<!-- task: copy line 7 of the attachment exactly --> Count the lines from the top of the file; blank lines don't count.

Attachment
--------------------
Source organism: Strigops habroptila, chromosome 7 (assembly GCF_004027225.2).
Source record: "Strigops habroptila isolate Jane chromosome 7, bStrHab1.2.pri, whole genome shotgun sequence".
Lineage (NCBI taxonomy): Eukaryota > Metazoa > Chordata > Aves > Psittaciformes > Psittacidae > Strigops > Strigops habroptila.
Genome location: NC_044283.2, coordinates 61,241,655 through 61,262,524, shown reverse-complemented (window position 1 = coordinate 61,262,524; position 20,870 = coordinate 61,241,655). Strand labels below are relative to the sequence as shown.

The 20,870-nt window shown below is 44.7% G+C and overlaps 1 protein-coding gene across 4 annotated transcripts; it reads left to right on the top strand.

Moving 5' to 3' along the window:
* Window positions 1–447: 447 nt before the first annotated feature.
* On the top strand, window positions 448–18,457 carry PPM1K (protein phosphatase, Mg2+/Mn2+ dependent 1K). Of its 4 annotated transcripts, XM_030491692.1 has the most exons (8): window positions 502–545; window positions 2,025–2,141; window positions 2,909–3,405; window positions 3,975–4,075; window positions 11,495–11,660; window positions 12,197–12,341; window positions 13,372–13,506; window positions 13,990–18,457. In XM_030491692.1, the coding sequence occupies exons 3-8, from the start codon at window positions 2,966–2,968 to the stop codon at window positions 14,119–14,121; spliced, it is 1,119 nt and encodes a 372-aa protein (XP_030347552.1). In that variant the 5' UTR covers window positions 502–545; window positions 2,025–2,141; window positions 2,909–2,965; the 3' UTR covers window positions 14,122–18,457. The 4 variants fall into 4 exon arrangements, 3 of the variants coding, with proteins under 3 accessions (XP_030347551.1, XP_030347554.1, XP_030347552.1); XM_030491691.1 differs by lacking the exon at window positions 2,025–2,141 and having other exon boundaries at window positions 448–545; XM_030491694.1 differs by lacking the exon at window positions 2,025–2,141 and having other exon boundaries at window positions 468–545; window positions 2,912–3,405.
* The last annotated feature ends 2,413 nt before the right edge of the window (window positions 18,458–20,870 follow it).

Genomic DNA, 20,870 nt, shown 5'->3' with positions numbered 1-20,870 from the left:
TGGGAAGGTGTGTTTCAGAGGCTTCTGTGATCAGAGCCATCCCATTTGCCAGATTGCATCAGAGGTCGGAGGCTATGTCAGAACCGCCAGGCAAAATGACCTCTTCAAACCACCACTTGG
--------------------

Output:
* Window positions 1–447: 447 nt before the first annotated feature.